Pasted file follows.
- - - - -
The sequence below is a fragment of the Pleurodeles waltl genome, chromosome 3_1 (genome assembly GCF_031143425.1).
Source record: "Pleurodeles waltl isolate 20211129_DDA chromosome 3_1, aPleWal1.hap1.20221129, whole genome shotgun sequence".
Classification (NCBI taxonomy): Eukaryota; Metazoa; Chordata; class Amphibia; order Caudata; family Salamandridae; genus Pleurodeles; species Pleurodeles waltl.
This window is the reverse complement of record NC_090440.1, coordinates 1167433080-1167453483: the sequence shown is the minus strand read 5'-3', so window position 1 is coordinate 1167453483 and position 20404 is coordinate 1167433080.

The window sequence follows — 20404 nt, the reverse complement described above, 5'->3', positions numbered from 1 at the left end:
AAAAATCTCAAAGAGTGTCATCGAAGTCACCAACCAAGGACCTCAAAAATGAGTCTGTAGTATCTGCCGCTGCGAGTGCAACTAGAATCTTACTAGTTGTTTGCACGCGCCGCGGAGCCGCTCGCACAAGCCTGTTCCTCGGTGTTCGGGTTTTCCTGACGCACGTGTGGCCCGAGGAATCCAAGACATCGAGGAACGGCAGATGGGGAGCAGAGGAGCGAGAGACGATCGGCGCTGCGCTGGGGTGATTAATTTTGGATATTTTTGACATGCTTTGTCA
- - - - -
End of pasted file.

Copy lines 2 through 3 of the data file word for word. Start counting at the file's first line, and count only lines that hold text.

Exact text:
Source record: "Pleurodeles waltl isolate 20211129_DDA chromosome 3_1, aPleWal1.hap1.20221129, whole genome shotgun sequence".
Classification (NCBI taxonomy): Eukaryota; Metazoa; Chordata; class Amphibia; order Caudata; family Salamandridae; genus Pleurodeles; species Pleurodeles waltl.